Perhaps the consistency of other thought systems will become clearer when people understand fully the inconsistencies of their own. Maybe only then will people be able to fully respect and appreciate each others viewpoints. Until then, I suppose people will continue to die (on both sides) -simply because the language for an alternative debate without guns does not seem to exist. The belief in "objective reality" may be killing thousands of people around the world by depriving other people of the realities they need in order to live healthy and worthwhile lives.....

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  8. Fatima1:21 AM

    On Evil Nature, the deluded nature of human beings, and breaking through the dark ignorance of dualistic thinking.

    According to Chih-i (Great Teacher of T'ien T'ai (538-597 CE)), the experience of delusion, of believing that one's world of ideas is itself reality, is more common to human beings than awakening to nondual awareness.

    For this reason, Chih-i focuses on what he calls the karmically evil side of human experience. This evil is the result of repeated effects of seeing and acting in the world based on one's preconceived notions of reality; thus, it is karmic evil, based on the effects of one own activities, thinking and acting.

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  9. The second half of the sentence about not falling under THAT umbrella is highly ambiguous to me and requires further clarification. I certainly did not try to claim or suggest that "there are areas of discussion that don't legitimately fall" under the umbrella of legitimate argument if that is what you are trying to suggest. However, I do believe this is exactly your point of view -and it is a very crucial point:

    The reason that the exclusion of (presumably) illegitimate areas of discussion is so dangerous is because this usually happens unilaterally.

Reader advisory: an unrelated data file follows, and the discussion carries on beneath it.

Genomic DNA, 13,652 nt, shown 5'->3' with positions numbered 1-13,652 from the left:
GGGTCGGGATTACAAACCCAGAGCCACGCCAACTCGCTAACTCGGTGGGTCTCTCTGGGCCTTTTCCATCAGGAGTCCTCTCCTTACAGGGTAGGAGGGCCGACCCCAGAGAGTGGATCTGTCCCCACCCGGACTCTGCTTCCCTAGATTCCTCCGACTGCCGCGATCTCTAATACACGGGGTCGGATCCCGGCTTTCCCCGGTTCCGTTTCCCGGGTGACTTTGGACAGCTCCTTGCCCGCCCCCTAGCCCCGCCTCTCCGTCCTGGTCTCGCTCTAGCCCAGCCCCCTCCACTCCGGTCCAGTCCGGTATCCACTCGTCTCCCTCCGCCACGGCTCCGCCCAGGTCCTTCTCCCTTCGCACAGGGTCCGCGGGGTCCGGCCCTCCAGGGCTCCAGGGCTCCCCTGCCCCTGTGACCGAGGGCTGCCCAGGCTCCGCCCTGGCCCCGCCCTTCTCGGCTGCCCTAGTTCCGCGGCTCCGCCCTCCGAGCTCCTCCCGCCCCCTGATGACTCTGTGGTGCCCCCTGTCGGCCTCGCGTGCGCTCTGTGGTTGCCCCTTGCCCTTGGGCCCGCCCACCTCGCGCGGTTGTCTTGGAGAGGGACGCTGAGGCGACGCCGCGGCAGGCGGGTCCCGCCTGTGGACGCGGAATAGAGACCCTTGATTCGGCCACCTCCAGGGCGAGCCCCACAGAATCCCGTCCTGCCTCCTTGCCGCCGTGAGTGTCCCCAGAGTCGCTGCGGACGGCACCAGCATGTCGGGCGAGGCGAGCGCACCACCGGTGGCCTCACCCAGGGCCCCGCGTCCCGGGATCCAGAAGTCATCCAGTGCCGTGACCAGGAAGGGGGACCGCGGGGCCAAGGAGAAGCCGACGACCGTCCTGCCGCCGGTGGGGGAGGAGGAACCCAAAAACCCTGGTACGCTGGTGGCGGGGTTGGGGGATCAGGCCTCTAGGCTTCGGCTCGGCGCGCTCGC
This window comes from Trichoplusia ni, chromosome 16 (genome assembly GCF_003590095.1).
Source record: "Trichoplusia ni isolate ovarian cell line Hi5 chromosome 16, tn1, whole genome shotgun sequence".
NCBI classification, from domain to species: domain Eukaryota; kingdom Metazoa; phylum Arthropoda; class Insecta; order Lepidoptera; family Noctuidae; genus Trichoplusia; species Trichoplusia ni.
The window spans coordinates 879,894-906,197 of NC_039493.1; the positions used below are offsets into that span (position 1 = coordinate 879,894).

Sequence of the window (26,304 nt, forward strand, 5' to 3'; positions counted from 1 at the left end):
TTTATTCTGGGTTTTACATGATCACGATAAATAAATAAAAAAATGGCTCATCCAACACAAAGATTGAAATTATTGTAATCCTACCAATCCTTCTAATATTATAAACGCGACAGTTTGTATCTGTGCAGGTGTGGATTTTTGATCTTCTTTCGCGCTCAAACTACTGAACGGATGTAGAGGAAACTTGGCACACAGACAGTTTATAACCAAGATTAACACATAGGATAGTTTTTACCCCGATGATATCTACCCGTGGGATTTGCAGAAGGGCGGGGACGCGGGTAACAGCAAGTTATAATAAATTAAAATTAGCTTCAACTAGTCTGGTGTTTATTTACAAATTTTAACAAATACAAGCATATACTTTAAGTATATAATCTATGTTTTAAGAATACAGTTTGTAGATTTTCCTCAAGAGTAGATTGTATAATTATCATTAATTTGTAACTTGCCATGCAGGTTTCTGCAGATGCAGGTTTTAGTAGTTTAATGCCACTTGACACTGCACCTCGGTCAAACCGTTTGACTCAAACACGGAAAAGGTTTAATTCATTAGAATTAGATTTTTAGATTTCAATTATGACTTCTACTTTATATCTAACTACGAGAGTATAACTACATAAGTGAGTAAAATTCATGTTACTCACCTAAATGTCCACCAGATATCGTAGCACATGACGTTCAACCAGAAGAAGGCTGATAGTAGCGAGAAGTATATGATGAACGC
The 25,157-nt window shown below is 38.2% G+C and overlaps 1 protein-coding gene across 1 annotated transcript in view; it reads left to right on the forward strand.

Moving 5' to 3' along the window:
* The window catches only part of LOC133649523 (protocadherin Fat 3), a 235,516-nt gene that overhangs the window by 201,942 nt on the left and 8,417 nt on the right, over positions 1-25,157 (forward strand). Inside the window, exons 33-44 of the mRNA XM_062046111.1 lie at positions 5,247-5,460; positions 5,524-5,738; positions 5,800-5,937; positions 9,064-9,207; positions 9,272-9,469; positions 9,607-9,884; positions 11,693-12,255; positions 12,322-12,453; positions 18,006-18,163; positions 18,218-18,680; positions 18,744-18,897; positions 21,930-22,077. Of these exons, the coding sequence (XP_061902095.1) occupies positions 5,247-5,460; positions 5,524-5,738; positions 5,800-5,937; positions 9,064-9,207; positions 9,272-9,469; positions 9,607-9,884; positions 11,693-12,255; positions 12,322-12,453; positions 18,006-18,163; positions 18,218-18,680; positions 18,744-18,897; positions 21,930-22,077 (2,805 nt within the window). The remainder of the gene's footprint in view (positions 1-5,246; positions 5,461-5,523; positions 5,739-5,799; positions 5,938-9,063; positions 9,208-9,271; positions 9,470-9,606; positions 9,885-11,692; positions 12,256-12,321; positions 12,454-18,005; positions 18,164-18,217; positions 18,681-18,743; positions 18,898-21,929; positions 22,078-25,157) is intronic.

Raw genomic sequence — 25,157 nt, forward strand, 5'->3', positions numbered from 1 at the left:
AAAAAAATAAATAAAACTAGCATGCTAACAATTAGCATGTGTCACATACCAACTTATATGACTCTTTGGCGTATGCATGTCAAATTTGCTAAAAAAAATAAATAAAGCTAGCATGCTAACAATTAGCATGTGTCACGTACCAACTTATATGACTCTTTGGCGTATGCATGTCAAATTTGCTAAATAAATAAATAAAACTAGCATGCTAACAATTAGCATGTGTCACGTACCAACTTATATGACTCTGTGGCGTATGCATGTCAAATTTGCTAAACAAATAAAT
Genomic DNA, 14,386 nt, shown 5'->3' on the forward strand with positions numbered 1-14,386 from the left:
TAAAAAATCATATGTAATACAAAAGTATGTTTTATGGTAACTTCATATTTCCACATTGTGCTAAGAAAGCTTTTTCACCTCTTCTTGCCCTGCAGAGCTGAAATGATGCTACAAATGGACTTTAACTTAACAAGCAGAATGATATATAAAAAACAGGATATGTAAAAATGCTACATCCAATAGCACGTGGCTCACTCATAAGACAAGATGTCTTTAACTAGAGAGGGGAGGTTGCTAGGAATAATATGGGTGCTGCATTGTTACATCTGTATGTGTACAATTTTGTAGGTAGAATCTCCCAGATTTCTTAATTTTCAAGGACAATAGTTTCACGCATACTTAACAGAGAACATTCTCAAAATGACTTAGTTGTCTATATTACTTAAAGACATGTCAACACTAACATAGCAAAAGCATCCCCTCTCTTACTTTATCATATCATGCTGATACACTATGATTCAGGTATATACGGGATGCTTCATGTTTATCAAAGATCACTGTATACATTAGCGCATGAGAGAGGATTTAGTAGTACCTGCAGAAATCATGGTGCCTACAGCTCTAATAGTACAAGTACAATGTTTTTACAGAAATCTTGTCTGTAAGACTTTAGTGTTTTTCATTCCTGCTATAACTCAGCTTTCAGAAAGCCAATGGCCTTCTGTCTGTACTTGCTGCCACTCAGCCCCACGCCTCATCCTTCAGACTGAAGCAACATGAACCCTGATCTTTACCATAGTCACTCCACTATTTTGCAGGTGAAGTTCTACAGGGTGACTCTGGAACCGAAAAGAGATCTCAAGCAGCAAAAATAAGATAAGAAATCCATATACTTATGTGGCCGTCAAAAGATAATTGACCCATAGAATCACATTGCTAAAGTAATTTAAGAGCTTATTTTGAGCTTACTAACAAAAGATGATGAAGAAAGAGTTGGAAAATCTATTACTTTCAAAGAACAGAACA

No, Trevor, it appears that you haven't understood my point at all. Statements about the physical world fall under the purview of reality, because they can be checked and verified independently by multiple people. A statement like "This rod is one meter long" is either true or not true, independent of the observer, as long as the definition of "meter" is agreed upon.

    To a lesser extent, claims about people's mental states and feelings are also either true or not true. A claim such as "Joanie loves Chachi" or "George Bush believes that the Iraqi government possesses significant quantities weapons of mass destruction" is a description of Joanie's or George's opinions, and they can be verified, but in a much weaker way. Even if there are not (objectively) significant quantities of weapons in Iraq, it can still be a true statement that George Bush BELIEVES that there are.

    On the other hand, consider a marketing claim like "Amway makes the BEST toothpaste in the world!" There is no way to agree on that because there cannot be a universal definition of "Best". This is absolutely a matter of opinion. It is not simply an issue of whether the beliefs are dogmatically held or not; the words "good" and "best" by nature are about the way someone feels. They are not intrinsic properties.

    One might even claim that this discussion is itself an example: You believe that there is an "objective reality" and I am not convinced.

    Frankly, if you don't believe that anything is real (and assuming that you are not just blowing philosophical smoke up my ass in order to enjoy the argument) then I don't see very much point in continuing this discussion for much longer. If you think there is "your reality" and "my reality" then the best I can hope to do is change "your reality" a bit. And to be totally honest, I'm not really all that interested in doing that for you.

    Besides which, your position seems highly contradictory since you keep complaining about the number of dead civilians in Iraq. Don't get me wrong, I have repeated over and over again that I think it's a terrible thing that both American soldiers and Iraqi citizens are dying over there. But how do you know that anyone has actually died at all? Perhaps the dead people are merely a figment of the reality in your head, and if you could just alter your perception, you could discover that no one died at all. Then you could make yourself believe that flowers spring up in the footsteps of American soldiers as they walk through the streets, and an abundance of food would magically spring into the Iraqis' larders. Then you, like George Bush, could believe that the war is a good thing as well.

    What makes this discussion truly bizarre is your recent posting on John McCain. Although it is clear (but actually irrelevant) that McCain and Blitzer are (perhaps) physically in the same TV studio (as indeed you claim that you and I are in the same physical universe) -mentally McCain and Blitzer (and you and I) live in completely different universa.